One of the most awaited features of the new JDK is the “Jigsaw” project that was promised to use since java7 six long years ago.

JDK 9 will introduce such parts of it:

  • Modular JDK
  • Modular Java Source Code
  • Modular Run-time Images
  • Encapsulate Java Internal APIs
  • Java Platform Module System

The bottom line is that you will be able to release your app in multiple jars by splitting it into modules and encapsulating each one into its own file. The JDK9 itself will be released in 92 modules (this number may change for the final release).

Unfortunately, sbt and scalac don’t support modules at that moment.

#

Author's profile picture Michael Koltsov on stuff

Ansible for DevOps book review

I was given this book, which is an uncommon event for me as I usually buy all books by myself. Moreover, I was given a paper version of the book.

Therefore, there were absolutely no regrets regarding this book =) The book is concise and covers almost all parts of Ansible I’ve ever heard of. The only exception was the case when you need to deal with a server that’s under a jump host/bastion, which is very common for cloud deployments as they usually are done in a VPC network of some kind that not exposed to the outer world.

This book has plenty of handful examples, but the most useful thing in it were not them.  The book covers some of the most undervalued parts of the Ansible ecosystem: Ansible Galaxy, Tower and it also has a decent set of invaluable pattern and best practices for writing your playbooks.

My score: 5/5, I’m not sure if you need to read anything more than this book if you plan to use Ansible professionally.

 

Author's profile picture Michael Koltsov on books

Puppet Essentials book review

The book provides only a shallow knowledge of Puppet, doesn’t cover some of the most important modules you’ll need in the real world as well as it doesn’t provide practical examples.

I will recommend it only if you need to quickly brush up the technical details of Puppet’s architecture or you need to start using it quickly rather than spending some time on playing with examples its documentation provides

My score: 3/5

Author's profile picture Michael Koltsov on books

One of my favorite quotes drawn as a comic

Decide in your heart of hearts what really excites and challenges you, and start moving your life in that direction. Every decision you make, from what you eat to what you do with your time tonight, turns you into who you are tomorrow, and the day after that. Look at who you want to be, and start sculpting yourself into that person. You may not get exactly where you thought you’d be, but you will be doing things that suit you in a profession you believe in. Don’t let life randomly kick you into the adult you don’t want to become.” {.quoteText}

Chris Hadfield{.authorOrTitle}, the first Canadian office on board of ISS

Author's profile picture Michael Koltsov on books

Mesos in Action book review

I can recommend this book only to those who’s looking for a very shallow knowledge of Mesos. It covers only the basics, no details, no iternal APIs, a lot of references to the Mesos documentation.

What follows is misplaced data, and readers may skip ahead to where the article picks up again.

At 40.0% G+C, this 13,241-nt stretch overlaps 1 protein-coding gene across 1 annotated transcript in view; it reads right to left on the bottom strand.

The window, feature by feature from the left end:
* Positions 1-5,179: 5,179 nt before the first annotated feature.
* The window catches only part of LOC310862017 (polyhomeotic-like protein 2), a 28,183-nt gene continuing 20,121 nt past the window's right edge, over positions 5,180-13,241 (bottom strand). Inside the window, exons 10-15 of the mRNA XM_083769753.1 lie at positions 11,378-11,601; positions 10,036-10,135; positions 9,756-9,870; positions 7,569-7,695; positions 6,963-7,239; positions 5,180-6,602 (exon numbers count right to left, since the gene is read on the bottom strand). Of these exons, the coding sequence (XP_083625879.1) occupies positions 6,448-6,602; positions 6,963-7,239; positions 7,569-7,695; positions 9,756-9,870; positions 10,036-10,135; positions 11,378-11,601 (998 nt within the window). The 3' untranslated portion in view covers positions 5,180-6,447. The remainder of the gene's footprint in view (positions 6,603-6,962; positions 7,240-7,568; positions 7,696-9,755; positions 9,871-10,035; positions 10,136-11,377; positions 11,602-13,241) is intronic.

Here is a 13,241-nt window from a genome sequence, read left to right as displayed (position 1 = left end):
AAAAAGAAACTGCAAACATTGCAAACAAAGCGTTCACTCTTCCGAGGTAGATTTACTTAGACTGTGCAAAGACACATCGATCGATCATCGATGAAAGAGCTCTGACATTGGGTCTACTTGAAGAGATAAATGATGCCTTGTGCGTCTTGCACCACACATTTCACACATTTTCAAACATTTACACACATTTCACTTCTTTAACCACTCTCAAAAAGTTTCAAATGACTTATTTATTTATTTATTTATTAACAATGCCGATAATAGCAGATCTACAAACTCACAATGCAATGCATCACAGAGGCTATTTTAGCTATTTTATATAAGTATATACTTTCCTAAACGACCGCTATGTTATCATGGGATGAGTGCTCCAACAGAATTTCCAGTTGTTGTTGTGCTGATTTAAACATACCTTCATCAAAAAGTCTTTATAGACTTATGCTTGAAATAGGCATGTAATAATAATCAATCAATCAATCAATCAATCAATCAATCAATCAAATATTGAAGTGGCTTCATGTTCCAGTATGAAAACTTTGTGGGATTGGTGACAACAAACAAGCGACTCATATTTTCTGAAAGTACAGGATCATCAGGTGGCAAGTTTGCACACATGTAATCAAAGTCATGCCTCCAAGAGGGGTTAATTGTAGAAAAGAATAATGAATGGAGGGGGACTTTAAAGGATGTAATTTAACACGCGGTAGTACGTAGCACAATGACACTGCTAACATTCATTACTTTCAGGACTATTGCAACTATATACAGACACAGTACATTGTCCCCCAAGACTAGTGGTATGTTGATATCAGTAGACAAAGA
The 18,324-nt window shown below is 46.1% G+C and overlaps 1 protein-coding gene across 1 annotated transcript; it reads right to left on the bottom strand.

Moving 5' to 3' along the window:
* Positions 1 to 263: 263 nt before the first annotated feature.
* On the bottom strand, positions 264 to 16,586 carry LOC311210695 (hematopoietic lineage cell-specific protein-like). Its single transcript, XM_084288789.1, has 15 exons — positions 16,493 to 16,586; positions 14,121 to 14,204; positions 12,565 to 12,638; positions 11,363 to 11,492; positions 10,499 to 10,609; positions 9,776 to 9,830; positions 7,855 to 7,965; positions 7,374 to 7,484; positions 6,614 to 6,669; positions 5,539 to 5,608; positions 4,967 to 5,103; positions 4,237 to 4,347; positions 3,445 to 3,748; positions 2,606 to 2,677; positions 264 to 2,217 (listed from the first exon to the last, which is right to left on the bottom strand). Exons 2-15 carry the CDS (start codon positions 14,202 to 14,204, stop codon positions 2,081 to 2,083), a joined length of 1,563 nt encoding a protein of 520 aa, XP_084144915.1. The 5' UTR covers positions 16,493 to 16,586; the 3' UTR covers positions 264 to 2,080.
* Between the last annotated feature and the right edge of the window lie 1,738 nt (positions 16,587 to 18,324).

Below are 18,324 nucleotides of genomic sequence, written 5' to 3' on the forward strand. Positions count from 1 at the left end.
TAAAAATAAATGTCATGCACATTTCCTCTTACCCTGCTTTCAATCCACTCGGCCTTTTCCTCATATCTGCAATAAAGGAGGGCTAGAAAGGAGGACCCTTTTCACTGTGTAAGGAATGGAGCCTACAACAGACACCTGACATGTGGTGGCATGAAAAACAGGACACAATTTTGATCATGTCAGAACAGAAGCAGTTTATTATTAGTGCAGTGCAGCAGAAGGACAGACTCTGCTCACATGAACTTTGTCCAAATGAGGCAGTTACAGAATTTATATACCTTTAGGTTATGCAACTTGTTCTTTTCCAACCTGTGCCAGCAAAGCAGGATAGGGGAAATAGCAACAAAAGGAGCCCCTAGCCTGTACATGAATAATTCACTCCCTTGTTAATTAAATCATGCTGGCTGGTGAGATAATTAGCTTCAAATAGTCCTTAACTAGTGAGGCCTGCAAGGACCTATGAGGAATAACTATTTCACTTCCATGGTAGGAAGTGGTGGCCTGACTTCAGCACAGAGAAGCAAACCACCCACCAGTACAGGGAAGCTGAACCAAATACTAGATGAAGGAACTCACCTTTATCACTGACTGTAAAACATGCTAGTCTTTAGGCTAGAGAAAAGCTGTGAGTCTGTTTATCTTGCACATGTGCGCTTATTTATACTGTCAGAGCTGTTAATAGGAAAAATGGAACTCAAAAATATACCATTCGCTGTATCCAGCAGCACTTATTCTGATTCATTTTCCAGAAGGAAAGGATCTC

It’s worth reading if you need to quickly refresh your knowledge, besides that it’s worthless. It recommends to do Service discovery within the Mesos cluster by means of HAProxy & Mesos-DNS!!!

My score 3/5, RTFM

Author's profile picture Michael Koltsov on books

SRE book review

I don’t normally buy paper books, which means that in the course of the last few years I’ve bought only one paper book even though I’ve read hundreds of books during that period of time. This book is the second one I’ve bought so far, which means a lot to me. Not mentioning that Google is providing it on the Internet free of charge.

For me, personally, this book is a basis on which a lot of my past assumptions could be argued as viable solutions with the scale of Google. This book is not revealing any Google’s secrets (do they really have any secrets?) But it’s a great start even if you don’t need the scale of Google but want to write robust and failure-resilient apps.

Technical solutions, dealing with the user facing issues, finding peers, on-call support, post-mortems, incident-tracking systems – this book has it all though, as chapters have been written by different people some aspects are more emphasized than the others. I wish some of the chapters had more gory production-based details than they do now.

My score is 5/5

Author's profile picture Michael Koltsov on books

How Linux Works book review

This book doesn’t claim to cover all Linux features, but definitely it covers some of the most important ones.

It’s easy to read, though it encompasses lots of useful information. I wish my first Linux book was like that.

The only complaint I had with it was that though its second edition has been recently issued and it wasn’t strictly specified on which Linux distribution should I run some of the commands from the book  I wasn’t able to try some of them due to that there were no such packages in the APT repository for reference Ubuntu Docker image I’ve been using.

This is definitely not a book I would recommend to a SysOps, unless he needs to quickly brush-up his skills. But if you’re a “superuser”, that’s the book you should definitely read to know what’s “inode” any why top&vmstat&iotop might be much more powerful than you’ve thought.

My score 4/5

Author's profile picture Michael Koltsov on books